Biography by Richie Unterberger
One of the more unknown British Invasion bands of the mid-'60s to make the lower reaches of the U.K. charts, the Quiet Five released half a dozen singles in 1965-1967 (one in the U.S. only) in various styles showcasing their accomplished vocal harmonies. The best of these, their debut, "When the Morning Sun Dries the Dew," was written by guitarist/singer Kris Ife for Marianne Faithfull. While its haunting folkiness would have been appropriate for Faithfull's early approach, the Quiet Five ended up releasing it themselves, and it did nudge just inside the British Top 50. So did a subsequent cover of Simon & Garfunkel's "Homeward Bound," but that was effectively wiped out when the original version went into the U.K. Top Ten. Other singles found the group working in several formats, including rocked-up pop standards, reasonably convincing Merseybeat-influenced rock, and tunes showing the vocal harmony influence of American acts such as the Beach Boys. Perhaps, like some other such groups with accomplished and flexible vocal harmonies, they were a little too versatile. Some of their work had fleeting similarities to other pop-oriented acts of the British Invasion, such as the Fortunes, Peter & Gordon, and the Tremeloes, but they never established too strong an identity of their own. Nor, unfortunately, did they record too many of their own songs, despite the ability shown by Kris Ife on some of their tracks and some of Ife's post-Quiet Five work.
When the Morning Sun Dries the DewThe Quiet Five formed in the early '60s in London, first as the Trebletones before changing their name to the Vikings. As the Vikings, they did manage one side of a 45 single, the instrumental "Space Walk," whose title was changed to "Gemini" when it was eventually issued by Columbia. The Vikings became the Quiet Five, however, in 1964 when they became the backing band for singer Patrick Dane, replacing another group that had used the Quiet Five name. After some personnel changes, the Quiet Five split from Dane to go out on their own, signing with Parlophone, where they were produced by Ron Richards (who also handled the Hollies). As was appropriate considering that "When the Morning Sun Dries the Dew" had been penned for Marianne Faithfull, they also backed Faithfull on a 1965 EP, with Faithfull's guitarist Jon Mark also participating. Though they toured with the Beatles, the Rolling Stones, Donovan, the Byrds, and the Ronettes, the Quiet Five never had a big-selling disc. Ife left the group in 1967 to record as a solo act with MGM, and is best known for the late-'60s single on which he covered Joe South's "Hush," as this was the version that inspired the big cover hit of the same song by Deep Purple. Both sides of all six of the Quiet Five singles, along with seven previously unreleased tracks, were compiled on the 2005 CD anthology When the Morning Sun Dries the Dew.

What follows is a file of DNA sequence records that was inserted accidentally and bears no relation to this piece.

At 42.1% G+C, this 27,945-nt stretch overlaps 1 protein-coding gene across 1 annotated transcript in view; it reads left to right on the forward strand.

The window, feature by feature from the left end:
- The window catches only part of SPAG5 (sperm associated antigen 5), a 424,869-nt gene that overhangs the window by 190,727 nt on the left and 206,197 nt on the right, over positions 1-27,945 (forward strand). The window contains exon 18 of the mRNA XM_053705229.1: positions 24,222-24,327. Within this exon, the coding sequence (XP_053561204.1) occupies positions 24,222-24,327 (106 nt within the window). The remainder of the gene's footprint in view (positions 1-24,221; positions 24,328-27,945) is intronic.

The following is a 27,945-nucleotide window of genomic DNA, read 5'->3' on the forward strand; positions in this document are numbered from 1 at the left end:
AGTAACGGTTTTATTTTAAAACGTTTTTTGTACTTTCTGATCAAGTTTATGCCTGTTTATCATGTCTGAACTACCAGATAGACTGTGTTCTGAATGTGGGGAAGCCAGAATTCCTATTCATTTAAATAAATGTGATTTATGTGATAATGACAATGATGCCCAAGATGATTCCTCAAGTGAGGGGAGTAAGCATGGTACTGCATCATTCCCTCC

Both sides of all six of the singles issued by this obscure British band between 1965-1967 (including one released only in the U.S.) are on this compilation, which also presents seven previously unissued tracks. With their clean-cut, American-influenced vocal harmony sound, the Quiet Five weren't too comparable to many other British Invasion bands; perhaps the Fortunes and Peter & Gordon, a bit, though they were earthier than the Fortunes and not as folky as Peter & Gordon. The influences of the Beach Boys and Merseybeat are also felt to varying degrees. While the material is uneven, and isn't stunning, it's a pretty respectable slant on the more lightweight side of the mid-'60s British Invasion. Certainly their moody, folky debut single, "When the Morning Sun Dries the Dew," is a highlight, akin to Peter & Gordon in their more serious moods, making one wish Quiet Five singer/guitarist Kris Ife had penned more of the group's releases. The more energetic B-sides "Tomorrow I'll Be Gone" (a quite tough Merseybeat-flavored number) and the soul-pop-Mersey hybrid "Let's Talk It Over" are also quite satisfying, if not typical of the approach the band usually took. Indeed, the Quiet Five's versatility sometimes worked against rather than for them, as they also delved into unimpressive updates of standards, limpid pop, and a not so hot cover of the fine Rolling Stones LP track "I Am Waiting." Still, there are more enjoyable cuts here than duds, including an uncharacteristically fuzzy stomper with lead vocals by P.J. Proby, "Didn't Give a Damn," among the unreleased items. Overall, it's a pleasantly worthwhile compilation, and recommended to British Invasion collectors trying to discover something new from the vaults, as the Quiet Five are a band about which even many serious British Invasion fans might remain unaware.